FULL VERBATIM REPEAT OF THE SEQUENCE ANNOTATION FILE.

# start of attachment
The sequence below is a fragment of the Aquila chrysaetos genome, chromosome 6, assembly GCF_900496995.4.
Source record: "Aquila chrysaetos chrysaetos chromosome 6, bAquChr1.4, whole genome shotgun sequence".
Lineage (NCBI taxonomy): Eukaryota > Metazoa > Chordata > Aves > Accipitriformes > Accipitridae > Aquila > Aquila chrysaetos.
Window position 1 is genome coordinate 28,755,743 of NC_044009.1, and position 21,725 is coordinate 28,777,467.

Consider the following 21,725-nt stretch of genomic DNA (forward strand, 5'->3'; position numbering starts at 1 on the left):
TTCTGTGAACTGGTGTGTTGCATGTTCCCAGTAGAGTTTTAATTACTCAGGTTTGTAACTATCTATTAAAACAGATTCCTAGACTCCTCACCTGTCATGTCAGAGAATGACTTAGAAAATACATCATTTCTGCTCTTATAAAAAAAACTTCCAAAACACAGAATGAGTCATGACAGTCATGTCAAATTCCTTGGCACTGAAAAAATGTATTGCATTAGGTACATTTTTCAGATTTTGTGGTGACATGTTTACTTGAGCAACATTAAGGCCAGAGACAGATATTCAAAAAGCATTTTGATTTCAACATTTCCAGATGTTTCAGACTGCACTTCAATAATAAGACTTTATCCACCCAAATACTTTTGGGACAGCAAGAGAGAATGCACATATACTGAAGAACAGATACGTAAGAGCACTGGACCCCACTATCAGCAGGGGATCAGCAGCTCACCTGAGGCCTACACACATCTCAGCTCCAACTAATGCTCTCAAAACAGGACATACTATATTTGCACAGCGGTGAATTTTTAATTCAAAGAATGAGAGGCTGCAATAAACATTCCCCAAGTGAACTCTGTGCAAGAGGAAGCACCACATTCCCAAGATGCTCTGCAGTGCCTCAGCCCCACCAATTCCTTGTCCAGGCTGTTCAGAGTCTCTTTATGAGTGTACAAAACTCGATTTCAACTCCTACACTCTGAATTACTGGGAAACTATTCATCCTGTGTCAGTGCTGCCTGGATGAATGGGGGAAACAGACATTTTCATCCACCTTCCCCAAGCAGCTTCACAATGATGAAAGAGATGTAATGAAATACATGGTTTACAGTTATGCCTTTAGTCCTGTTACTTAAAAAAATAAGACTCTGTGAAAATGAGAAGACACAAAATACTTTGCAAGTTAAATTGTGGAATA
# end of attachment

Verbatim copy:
The sequence below is a fragment of the Aquila chrysaetos genome, chromosome 6, assembly GCF_900496995.4.
Source record: "Aquila chrysaetos chrysaetos chromosome 6, bAquChr1.4, whole genome shotgun sequence".
Lineage (NCBI taxonomy): Eukaryota > Metazoa > Chordata > Aves > Accipitriformes > Accipitridae > Aquila > Aquila chrysaetos.
Window position 1 is genome coordinate 28,755,743 of NC_044009.1, and position 21,725 is coordinate 28,777,467.

Consider the following 21,725-nt stretch of genomic DNA (forward strand, 5'->3'; position numbering starts at 1 on the left):
TTCTGTGAACTGGTGTGTTGCATGTTCCCAGTAGAGTTTTAATTACTCAGGTTTGTAACTATCTATTAAAACAGATTCCTAGACTCCTCACCTGTCATGTCAGAGAATGACTTAGAAAATACATCATTTCTGCTCTTATAAAAAAAACTTCCAAAACACAGAATGAGTCATGACAGTCATGTCAAATTCCTTGGCACTGAAAAAATGTATTGCATTAGGTACATTTTTCAGATTTTGTGGTGACATGTTTACTTGAGCAACATTAAGGCCAGAGACAGATATTCAAAAAGCATTTTGATTTCAACATTTCCAGATGTTTCAGACTGCACTTCAATAATAAGACTTTATCCACCCAAATACTTTTGGGACAGCAAGAGAGAATGCACATATACTGAAGAACAGATACGTAAGAGCACTGGACCCCACTATCAGCAGGGGATCAGCAGCTCACCTGAGGCCTACACACATCTCAGCTCCAACTAATGCTCTCAAAACAGGACATACTATATTTGCACAGCGGTGAATTTTTAATTCAAAGAATGAGAGGCTGCAATAAACATTCCCCAAGTGAACTCTGTGCAAGAGGAAGCACCACATTCCCAAGATGCTCTGCAGTGCCTCAGCCCCACCAATTCCTTGTCCAGGCTGTTCAGAGTCTCTTTATGAGTGTACAAAACTCGATTTCAACTCCTACACTCTGAATTACTGGGAAACTATTCATCCTGTGTCAGTGCTGCCTGGATGAATGGGGGAAACAGACATTTTCATCCACCTTCCCCAAGCAGCTTCACAATGATGAAAGAGATGTAATGAAATACATGGTTTACAGTTATGCCTTTAGTCCTGTTACTTAAAAAAATAAGACTCTGTGAAAATGAGAAGACACAAAATACTTTGCAAGTTAAATTGTGGAATA